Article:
The traits-centered approach has not vanished from studies of leadership but it has been broadened and made more flexible. Traits have come to be seen as consistent patterns of personality rather than inherited characteristics. This definition mixes nature and nurture, and means that “traits” can to some extent be learned rather than merely inherited. We talk about leaders being more energetic, more risk-taking, more optimistic, more persuasive, and more empathetic than other people, but these traits are affected partly by a leader’s genetic makeup and partly by the environments in which the traits were learned and developed. An interesting experiment once demonstrated the interaction between nature and nurture. A group of employers were asked to hire workers who had been ranked by their looks. If the employers saw only the resumes, beauty had no impact on hiring. Surprisingly, however, when telephone interviews were included in the process, beautiful people did better even though unseen by the employers. A lifetime of social reinforcement based on their genetic looks may have encoded into their voice patterns a tone of confidence that could be projected over the phone. Nature and nurture became thoroughly intertwined.
Genetics and biology matter in human leadership, but they do not determine it in the way that the traditional heroic stereotypes suggests. The “Big Man” type of leadership works in societies based on networks of tribal cultures which rely on personal and family honor and loyalty, but such social structures are not well adapted for coping with today’s complex information based world. In modern societies, institutional constraints such as constitutions and impartial legal system circumscribe such heroic figures. Societies that rely on heroic leaders are slow to develop the civil society and broad social capital that are necessary for leading in a modern networked world. Modern leadership turns out to be less about who you are, or how you were born than about what you have learned and what you do as part of a group. Nature and nurture intertwine, but nurture is much more important in the modern world than the heroic paradigm gives it credit for. Modern information societies require us to go beyond the big man stereotype of leadership.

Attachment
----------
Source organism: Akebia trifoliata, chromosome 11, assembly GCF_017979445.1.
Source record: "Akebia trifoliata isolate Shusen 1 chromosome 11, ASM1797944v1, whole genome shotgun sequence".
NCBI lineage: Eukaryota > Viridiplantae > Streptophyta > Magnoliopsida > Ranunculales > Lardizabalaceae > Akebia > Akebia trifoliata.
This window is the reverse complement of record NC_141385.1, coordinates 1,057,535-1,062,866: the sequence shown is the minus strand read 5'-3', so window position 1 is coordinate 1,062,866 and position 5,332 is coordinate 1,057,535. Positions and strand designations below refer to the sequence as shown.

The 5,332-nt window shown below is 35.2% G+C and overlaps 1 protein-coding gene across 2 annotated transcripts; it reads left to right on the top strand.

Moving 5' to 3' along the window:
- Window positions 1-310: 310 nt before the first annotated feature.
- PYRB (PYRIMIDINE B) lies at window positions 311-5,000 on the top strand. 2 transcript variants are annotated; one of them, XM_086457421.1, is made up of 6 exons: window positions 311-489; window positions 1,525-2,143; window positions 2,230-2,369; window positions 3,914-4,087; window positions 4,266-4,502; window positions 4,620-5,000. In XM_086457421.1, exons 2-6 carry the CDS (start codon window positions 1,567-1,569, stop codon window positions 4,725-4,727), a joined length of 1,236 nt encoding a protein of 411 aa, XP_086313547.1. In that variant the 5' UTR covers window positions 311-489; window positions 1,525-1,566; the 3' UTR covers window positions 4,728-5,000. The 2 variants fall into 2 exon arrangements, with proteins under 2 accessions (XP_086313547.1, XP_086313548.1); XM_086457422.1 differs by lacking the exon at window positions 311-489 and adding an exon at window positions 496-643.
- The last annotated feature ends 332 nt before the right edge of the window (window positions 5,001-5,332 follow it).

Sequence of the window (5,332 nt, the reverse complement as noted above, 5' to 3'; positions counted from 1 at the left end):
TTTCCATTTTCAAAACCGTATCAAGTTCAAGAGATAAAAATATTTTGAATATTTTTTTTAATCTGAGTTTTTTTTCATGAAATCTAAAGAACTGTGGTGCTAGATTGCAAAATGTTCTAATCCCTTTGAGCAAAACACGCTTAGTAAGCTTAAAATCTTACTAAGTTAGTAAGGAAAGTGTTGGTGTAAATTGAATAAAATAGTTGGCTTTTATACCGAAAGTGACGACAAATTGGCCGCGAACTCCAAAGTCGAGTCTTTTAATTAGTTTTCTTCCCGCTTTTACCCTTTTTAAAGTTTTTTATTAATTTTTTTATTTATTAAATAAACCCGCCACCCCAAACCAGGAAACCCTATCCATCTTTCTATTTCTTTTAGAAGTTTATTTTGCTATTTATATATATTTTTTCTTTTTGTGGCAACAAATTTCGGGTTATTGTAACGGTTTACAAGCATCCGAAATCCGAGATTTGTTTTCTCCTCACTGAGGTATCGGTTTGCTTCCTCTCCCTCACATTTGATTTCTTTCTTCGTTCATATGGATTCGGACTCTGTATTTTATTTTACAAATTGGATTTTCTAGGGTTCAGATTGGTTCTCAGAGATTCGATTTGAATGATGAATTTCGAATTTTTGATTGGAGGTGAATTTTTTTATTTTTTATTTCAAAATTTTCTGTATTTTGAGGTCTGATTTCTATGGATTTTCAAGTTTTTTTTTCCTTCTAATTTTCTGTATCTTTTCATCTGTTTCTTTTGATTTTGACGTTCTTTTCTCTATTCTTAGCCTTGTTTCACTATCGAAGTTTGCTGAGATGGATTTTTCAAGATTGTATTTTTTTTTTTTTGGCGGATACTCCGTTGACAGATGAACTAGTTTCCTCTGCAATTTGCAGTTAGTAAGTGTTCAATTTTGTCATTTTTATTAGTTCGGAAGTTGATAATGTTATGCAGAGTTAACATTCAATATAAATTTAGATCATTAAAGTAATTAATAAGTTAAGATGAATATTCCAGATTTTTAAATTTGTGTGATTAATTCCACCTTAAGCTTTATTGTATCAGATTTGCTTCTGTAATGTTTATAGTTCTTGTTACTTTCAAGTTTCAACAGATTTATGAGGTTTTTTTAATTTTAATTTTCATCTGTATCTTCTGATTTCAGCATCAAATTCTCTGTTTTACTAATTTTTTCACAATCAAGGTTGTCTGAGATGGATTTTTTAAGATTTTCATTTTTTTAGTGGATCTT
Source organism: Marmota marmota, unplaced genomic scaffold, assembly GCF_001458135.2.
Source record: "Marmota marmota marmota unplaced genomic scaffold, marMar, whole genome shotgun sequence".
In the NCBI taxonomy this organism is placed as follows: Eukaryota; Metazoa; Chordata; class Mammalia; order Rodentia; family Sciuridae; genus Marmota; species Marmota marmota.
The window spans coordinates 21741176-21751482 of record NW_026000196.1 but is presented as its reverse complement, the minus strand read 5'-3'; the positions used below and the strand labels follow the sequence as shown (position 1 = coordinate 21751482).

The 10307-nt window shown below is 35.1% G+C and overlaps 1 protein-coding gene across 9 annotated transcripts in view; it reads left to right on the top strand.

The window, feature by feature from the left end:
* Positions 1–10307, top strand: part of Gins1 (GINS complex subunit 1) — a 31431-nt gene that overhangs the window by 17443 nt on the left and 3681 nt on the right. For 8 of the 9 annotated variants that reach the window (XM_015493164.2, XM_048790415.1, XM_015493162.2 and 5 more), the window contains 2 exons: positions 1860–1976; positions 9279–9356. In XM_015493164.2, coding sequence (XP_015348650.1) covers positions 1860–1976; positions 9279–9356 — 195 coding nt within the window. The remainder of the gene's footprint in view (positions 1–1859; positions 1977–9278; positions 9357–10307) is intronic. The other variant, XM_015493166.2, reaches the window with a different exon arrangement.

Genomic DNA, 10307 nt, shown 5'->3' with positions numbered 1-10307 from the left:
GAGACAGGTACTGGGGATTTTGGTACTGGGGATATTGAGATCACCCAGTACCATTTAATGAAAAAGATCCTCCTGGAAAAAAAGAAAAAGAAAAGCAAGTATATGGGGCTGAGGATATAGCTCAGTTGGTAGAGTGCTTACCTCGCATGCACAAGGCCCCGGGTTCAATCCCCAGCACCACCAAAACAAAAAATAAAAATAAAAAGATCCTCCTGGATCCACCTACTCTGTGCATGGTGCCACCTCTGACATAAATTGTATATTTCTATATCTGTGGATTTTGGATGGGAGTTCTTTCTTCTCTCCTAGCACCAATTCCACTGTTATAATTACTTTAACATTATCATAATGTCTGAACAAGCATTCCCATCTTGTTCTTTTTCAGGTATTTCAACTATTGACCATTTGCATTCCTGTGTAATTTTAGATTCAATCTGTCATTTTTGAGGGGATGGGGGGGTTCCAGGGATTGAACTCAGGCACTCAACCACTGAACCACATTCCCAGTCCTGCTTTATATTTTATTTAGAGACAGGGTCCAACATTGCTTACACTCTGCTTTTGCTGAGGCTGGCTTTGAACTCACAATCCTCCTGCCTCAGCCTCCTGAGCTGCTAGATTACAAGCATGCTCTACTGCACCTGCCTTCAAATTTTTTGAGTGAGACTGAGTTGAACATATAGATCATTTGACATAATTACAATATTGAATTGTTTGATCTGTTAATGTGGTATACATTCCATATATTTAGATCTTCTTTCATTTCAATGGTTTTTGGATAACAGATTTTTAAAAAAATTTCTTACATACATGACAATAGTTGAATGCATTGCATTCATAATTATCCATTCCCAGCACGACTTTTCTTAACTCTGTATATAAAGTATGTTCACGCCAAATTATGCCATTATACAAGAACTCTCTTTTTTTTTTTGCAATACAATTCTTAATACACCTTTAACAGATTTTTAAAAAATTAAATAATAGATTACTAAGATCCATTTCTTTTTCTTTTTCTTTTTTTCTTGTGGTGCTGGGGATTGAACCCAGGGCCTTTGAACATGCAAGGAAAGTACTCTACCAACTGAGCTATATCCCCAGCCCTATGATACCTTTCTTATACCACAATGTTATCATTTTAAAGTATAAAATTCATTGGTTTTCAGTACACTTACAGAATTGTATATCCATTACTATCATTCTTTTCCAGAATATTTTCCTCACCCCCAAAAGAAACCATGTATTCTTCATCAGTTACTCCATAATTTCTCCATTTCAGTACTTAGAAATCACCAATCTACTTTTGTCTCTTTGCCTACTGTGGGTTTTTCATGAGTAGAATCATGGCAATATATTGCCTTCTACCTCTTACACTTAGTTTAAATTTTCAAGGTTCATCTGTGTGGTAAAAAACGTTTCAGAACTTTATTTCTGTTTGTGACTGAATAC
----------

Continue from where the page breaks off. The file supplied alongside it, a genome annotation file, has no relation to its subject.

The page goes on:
In terms of gender stereotypes, men gravitate to the hard power of command while women are collaborative and intuitively understand the soft power of attraction. Americans tend to describe leadership with tough male stereotypes, but recent leadership studies show increased success for what was once considered a “feminine style”. In information based societies, networks are replacing hierarchies and knowledge workers are less deferential. Leadership is changing in the direction of “shared leadership,” and “distributed leadership” with images of leaders in the center of a circle rather than atop a hierarchy.
George W. Bush once described his role as “the decider,” but there is much more to modern leadership than that. Modern leaders need an ability to use networks, to collaborate, and to encourage participation. Women’s non-hierarchical style and relational skills fit a leadership need in the new world of knowledge based organizations and groups that men are less well prepared by society to fill, and men need to learn these skills as well as to value them in their women colleagues.
In terms of gender stereotypes, when women fought their way to the top of organizations, they often had to adopt a “masculine style,” violating the broader social norm of female “niceness.” Margaret Thatcher and Indira Gandhi are famous examples. In the new view, with the information revolution and democratization demanding more participatory leadership, the “feminine style” is becoming a path to more effective leadership.